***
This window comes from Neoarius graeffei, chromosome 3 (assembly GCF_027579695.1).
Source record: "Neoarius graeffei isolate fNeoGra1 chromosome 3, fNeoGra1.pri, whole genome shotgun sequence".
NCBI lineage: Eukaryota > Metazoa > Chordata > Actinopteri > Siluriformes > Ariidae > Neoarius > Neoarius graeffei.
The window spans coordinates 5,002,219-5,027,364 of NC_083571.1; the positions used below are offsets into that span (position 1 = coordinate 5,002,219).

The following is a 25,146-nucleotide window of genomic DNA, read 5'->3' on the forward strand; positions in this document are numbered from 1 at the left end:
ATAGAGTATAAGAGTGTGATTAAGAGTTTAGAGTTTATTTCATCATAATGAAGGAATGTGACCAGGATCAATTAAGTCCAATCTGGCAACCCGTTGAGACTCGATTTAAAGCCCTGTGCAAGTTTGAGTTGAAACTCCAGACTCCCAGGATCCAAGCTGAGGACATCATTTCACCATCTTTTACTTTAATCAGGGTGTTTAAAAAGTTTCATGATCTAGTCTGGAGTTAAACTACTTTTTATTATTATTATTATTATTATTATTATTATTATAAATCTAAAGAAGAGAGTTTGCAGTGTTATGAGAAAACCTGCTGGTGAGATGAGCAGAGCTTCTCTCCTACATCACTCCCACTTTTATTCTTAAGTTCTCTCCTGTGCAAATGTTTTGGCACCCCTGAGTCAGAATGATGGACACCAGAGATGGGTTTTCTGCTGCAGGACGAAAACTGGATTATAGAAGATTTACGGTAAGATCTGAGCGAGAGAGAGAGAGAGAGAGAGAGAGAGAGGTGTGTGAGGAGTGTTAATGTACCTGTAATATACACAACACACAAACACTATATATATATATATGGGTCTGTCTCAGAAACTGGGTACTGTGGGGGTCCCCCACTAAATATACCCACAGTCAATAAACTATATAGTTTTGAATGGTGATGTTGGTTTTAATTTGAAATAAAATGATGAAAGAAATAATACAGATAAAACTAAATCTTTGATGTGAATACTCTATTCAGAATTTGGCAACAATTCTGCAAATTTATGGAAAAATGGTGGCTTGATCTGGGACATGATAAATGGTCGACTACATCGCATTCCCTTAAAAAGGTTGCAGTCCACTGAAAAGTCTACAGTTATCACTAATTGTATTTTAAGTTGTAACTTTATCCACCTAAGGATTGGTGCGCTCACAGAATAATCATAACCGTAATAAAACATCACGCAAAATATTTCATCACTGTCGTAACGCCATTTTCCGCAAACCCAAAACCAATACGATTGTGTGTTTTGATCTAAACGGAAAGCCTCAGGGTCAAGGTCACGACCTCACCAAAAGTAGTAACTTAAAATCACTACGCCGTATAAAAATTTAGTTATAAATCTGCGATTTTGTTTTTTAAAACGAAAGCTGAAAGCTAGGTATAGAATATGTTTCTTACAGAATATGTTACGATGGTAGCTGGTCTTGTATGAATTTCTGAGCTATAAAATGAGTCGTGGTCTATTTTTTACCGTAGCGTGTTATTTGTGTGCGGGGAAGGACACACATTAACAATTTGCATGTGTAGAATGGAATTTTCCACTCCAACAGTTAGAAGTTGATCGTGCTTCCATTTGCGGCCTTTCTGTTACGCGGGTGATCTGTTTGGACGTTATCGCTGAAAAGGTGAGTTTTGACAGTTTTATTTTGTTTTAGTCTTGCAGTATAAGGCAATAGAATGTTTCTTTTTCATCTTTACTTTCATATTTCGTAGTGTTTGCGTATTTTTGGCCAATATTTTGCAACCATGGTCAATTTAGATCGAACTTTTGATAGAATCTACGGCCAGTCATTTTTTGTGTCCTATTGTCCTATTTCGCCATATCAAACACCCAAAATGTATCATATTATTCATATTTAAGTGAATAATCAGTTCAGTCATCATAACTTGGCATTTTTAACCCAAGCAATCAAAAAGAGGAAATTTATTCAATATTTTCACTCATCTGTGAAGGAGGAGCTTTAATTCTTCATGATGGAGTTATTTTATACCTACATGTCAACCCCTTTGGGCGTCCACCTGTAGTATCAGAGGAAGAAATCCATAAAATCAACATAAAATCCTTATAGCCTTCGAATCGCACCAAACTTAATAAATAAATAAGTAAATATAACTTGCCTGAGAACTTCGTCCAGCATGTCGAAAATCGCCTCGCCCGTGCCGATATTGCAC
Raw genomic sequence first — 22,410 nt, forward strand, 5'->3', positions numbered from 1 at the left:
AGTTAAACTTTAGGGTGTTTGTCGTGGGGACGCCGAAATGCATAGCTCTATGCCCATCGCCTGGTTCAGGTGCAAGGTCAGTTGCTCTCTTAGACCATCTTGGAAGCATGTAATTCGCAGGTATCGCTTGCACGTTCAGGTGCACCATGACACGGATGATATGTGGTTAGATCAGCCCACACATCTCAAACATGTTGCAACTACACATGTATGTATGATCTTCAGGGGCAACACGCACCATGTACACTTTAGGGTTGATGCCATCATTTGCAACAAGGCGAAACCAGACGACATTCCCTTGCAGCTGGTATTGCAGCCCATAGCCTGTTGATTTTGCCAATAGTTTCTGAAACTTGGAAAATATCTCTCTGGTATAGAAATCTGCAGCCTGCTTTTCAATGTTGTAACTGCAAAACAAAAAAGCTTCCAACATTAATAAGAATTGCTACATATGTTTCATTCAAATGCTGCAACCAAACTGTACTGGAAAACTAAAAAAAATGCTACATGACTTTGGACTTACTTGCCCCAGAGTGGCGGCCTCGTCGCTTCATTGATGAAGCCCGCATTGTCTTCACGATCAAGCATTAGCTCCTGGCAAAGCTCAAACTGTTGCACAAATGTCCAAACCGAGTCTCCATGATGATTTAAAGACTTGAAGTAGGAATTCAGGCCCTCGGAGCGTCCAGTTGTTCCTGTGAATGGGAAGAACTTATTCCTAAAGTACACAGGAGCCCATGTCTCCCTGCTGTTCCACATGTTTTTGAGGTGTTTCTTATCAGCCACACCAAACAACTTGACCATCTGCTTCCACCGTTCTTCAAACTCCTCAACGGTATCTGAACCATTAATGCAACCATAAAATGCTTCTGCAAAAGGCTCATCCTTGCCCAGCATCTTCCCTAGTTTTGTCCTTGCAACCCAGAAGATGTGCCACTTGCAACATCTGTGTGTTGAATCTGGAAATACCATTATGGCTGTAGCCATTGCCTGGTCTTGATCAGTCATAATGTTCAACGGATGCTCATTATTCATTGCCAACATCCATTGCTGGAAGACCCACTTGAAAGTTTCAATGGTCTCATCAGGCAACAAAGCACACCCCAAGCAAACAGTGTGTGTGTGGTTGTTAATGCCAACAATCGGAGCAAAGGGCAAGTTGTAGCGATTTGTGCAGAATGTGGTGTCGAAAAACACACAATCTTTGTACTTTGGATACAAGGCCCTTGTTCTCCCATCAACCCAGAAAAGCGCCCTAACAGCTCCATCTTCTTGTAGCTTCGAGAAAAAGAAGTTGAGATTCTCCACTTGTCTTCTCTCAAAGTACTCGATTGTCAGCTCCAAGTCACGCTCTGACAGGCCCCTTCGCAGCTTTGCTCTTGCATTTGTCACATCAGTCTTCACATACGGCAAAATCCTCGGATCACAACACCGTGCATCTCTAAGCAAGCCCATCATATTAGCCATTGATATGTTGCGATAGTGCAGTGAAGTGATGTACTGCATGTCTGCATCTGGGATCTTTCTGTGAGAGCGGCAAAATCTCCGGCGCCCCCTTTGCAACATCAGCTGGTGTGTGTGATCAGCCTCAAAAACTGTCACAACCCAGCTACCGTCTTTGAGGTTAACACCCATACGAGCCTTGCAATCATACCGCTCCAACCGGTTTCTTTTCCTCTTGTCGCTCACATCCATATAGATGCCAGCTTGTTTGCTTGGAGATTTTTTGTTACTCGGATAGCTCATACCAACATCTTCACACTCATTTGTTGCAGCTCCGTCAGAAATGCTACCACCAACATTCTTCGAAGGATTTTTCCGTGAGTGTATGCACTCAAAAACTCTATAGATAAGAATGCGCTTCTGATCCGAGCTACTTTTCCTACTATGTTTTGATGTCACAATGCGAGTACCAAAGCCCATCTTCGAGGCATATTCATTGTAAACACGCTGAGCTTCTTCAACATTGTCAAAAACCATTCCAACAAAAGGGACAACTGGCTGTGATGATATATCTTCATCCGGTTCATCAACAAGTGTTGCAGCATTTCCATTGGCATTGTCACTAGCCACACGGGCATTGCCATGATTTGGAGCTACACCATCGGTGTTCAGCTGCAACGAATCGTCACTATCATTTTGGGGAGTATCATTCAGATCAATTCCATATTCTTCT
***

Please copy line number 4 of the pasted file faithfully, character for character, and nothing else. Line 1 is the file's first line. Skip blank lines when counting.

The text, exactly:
The window spans coordinates 5,002,219-5,027,364 of NC_083571.1; the positions used below are offsets into that span (position 1 = coordinate 5,002,219).